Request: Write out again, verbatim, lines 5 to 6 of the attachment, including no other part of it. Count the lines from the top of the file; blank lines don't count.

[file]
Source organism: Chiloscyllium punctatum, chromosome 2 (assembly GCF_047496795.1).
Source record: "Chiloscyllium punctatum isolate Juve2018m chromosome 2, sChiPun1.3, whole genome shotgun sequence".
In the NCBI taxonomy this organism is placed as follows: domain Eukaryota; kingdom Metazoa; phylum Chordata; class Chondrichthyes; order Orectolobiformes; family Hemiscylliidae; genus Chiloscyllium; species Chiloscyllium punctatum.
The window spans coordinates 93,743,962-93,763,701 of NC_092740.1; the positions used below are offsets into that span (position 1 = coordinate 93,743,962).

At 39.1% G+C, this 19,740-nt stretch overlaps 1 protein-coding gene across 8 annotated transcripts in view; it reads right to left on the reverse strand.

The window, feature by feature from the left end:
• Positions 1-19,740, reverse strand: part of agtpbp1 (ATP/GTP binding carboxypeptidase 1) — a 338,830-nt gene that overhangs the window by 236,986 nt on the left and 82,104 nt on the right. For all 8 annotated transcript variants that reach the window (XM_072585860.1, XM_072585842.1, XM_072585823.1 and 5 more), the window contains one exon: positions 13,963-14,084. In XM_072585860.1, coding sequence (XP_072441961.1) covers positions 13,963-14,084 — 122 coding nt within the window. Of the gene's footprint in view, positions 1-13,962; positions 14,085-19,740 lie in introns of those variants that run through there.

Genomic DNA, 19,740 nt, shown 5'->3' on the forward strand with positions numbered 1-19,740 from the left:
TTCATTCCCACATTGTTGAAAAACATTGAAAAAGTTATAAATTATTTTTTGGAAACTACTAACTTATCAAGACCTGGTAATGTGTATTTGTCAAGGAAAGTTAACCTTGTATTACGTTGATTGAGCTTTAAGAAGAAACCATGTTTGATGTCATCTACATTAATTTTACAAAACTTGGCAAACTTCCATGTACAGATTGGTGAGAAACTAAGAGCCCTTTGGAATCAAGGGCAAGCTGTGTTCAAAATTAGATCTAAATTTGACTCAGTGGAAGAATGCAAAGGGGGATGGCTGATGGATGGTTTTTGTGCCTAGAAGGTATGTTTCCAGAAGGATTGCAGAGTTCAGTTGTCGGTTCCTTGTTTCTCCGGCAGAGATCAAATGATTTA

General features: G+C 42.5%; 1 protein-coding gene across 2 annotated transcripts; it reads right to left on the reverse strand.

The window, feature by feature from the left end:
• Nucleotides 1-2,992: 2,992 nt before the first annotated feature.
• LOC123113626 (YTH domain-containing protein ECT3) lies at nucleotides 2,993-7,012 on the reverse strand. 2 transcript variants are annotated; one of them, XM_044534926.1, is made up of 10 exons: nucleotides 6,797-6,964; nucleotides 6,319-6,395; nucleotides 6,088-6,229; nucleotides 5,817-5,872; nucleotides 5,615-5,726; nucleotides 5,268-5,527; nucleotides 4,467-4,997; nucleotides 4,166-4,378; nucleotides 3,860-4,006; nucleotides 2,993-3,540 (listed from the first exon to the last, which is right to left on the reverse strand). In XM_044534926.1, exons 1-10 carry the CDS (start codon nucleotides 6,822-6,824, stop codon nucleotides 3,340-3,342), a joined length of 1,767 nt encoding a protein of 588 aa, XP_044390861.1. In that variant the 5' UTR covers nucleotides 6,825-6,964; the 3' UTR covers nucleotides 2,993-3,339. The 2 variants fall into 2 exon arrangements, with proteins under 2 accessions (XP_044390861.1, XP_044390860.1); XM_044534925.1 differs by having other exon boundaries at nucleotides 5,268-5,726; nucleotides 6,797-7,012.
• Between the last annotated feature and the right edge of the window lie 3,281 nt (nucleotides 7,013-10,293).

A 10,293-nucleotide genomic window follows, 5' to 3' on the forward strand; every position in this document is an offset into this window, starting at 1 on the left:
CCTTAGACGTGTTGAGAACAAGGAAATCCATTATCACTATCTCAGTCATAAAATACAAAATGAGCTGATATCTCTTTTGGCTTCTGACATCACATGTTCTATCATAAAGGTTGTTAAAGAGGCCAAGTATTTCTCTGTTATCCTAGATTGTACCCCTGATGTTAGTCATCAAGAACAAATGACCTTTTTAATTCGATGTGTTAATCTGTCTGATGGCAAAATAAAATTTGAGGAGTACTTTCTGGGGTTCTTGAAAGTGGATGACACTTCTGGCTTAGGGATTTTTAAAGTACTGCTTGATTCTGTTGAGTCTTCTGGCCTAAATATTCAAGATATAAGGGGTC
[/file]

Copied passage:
At 39.1% G+C, this 19,740-nt stretch overlaps 1 protein-coding gene across 8 annotated transcripts in view; it reads right to left on the reverse strand.

The window, feature by feature from the left end: